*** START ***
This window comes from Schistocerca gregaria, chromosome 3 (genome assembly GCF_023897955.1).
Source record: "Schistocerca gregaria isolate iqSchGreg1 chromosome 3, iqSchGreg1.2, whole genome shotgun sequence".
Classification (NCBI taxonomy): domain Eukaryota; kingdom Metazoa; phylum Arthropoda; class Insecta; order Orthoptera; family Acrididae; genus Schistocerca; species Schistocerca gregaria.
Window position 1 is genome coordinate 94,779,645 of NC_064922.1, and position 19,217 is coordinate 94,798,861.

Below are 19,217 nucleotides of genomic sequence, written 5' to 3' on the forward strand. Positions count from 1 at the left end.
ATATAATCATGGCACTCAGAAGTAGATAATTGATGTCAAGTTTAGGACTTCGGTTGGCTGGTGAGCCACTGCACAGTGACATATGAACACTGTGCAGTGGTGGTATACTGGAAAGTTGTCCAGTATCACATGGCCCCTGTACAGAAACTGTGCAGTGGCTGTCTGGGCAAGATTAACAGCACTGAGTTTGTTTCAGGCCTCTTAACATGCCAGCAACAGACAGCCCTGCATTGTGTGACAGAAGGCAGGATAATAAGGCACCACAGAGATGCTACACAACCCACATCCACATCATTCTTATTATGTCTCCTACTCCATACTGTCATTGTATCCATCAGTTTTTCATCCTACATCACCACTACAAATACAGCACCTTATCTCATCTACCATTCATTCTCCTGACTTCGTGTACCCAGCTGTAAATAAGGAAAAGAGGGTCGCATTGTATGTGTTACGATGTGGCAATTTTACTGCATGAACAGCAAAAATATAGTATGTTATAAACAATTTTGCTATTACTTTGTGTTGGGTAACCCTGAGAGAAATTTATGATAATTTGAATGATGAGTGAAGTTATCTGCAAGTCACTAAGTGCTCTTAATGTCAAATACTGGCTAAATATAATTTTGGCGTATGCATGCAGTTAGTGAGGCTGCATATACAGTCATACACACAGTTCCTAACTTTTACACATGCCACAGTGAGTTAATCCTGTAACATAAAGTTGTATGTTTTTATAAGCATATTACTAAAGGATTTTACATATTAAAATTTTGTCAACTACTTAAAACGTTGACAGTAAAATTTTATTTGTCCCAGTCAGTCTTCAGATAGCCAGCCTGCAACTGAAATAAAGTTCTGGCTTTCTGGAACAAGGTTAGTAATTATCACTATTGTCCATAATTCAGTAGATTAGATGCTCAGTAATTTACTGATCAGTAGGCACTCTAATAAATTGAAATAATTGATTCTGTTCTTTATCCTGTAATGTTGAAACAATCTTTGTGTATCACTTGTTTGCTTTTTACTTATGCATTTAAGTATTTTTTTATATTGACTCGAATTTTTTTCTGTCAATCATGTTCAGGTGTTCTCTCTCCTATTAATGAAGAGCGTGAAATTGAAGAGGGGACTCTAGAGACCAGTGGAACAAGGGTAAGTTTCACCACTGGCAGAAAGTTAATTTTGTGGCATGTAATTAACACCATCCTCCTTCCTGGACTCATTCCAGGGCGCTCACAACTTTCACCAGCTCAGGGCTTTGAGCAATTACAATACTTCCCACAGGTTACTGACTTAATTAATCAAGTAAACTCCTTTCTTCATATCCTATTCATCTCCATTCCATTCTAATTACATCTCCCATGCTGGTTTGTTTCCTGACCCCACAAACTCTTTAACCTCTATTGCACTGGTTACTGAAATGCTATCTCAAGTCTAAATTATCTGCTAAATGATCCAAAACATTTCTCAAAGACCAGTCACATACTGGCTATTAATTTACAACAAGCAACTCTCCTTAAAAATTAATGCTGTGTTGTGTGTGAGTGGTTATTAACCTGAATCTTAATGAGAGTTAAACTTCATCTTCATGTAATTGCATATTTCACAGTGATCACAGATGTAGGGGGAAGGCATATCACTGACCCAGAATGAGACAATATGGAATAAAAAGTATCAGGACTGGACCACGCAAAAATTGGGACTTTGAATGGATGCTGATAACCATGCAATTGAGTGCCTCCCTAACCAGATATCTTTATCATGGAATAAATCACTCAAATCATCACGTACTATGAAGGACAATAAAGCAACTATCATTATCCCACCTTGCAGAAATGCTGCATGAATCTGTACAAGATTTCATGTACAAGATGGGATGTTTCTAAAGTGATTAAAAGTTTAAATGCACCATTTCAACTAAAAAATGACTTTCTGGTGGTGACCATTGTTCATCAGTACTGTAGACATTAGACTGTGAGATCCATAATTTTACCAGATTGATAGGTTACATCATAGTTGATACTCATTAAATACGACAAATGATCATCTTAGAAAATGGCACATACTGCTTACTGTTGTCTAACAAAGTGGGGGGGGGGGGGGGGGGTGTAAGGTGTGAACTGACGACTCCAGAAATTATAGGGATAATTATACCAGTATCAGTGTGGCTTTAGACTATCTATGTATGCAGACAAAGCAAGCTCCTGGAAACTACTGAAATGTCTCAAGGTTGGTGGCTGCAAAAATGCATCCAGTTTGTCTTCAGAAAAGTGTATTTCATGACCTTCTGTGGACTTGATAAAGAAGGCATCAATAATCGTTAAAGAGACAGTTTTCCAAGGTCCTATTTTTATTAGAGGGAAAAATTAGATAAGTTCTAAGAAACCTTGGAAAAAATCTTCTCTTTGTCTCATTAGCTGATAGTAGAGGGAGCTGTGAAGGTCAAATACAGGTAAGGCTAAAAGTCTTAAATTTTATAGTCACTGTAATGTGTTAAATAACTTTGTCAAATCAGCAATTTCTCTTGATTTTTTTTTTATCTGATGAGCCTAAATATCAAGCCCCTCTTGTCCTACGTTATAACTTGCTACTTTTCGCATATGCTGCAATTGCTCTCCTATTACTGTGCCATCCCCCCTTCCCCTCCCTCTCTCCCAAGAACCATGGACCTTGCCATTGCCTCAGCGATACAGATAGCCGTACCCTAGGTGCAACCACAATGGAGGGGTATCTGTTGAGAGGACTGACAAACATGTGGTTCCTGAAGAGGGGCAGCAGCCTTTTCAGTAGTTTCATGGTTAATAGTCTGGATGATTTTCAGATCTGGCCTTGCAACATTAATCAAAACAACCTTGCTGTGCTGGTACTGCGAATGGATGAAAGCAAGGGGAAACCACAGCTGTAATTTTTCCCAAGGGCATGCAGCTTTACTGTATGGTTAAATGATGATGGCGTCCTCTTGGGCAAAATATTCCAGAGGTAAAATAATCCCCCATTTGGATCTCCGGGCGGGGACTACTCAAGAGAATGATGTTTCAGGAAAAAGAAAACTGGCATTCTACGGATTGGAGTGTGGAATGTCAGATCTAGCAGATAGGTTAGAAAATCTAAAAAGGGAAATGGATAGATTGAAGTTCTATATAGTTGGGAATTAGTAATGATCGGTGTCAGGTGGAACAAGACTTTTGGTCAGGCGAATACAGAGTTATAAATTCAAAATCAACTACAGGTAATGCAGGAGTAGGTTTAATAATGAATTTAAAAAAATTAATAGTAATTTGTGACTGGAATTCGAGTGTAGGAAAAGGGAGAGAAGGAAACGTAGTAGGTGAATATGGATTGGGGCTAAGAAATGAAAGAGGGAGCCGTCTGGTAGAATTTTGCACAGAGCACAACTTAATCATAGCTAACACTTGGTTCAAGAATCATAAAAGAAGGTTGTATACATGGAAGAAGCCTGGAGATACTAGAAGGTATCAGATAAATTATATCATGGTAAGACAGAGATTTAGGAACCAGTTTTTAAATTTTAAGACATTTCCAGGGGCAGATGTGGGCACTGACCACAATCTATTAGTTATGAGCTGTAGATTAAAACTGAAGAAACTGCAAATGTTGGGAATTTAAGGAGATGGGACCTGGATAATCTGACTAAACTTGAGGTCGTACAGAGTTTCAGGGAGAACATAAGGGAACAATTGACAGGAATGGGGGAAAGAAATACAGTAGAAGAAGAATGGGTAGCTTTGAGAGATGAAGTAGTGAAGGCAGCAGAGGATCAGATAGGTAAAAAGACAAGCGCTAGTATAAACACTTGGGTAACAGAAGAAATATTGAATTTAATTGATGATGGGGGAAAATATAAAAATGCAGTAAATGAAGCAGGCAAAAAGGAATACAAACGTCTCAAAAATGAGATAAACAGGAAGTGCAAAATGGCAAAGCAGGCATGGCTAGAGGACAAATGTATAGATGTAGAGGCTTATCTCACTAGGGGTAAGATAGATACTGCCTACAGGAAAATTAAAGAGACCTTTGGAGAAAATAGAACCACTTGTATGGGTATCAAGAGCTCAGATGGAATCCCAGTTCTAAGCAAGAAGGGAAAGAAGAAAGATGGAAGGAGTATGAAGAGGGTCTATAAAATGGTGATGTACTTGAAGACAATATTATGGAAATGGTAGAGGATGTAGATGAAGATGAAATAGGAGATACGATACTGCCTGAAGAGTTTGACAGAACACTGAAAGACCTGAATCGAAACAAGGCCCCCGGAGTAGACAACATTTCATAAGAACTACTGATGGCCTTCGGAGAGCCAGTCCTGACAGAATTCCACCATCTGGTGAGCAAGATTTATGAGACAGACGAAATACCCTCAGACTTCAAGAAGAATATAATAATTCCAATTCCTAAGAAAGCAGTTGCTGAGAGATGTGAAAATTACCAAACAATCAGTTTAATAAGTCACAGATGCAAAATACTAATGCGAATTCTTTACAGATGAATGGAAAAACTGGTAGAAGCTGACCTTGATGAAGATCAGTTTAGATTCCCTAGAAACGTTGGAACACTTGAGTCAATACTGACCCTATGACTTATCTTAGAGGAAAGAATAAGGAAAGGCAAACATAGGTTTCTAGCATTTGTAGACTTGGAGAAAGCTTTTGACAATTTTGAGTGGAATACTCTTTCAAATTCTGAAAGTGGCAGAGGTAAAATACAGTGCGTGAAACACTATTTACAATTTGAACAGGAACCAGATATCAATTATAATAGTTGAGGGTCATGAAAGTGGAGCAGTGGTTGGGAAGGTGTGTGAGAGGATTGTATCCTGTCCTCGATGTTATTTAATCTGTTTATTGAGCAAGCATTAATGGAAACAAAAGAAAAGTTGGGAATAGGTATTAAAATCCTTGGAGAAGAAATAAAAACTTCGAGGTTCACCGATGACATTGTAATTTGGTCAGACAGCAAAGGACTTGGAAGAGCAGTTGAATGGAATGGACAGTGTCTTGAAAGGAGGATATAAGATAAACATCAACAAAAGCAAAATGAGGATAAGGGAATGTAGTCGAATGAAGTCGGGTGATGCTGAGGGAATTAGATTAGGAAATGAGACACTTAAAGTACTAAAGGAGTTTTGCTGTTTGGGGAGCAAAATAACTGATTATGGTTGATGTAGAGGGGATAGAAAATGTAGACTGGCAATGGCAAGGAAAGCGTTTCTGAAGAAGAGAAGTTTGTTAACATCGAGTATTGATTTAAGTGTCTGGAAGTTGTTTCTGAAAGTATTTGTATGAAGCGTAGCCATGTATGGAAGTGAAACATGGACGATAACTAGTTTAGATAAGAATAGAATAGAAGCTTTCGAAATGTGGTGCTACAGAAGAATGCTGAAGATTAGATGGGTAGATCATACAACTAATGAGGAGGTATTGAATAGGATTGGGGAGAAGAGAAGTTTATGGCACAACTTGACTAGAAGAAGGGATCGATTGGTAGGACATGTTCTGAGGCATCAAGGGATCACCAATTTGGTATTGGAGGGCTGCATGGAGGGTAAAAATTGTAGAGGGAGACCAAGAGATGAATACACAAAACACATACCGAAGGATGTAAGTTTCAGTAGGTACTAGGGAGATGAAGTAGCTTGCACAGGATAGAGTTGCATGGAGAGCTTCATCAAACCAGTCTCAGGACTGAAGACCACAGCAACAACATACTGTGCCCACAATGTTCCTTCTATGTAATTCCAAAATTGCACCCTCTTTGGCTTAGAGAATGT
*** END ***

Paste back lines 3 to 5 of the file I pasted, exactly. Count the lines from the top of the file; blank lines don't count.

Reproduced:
Classification (NCBI taxonomy): domain Eukaryota; kingdom Metazoa; phylum Arthropoda; class Insecta; order Orthoptera; family Acrididae; genus Schistocerca; species Schistocerca gregaria.
Window position 1 is genome coordinate 94,779,645 of NC_064922.1, and position 19,217 is coordinate 94,798,861.

Below are 19,217 nucleotides of genomic sequence, written 5' to 3' on the forward strand. Positions count from 1 at the left end.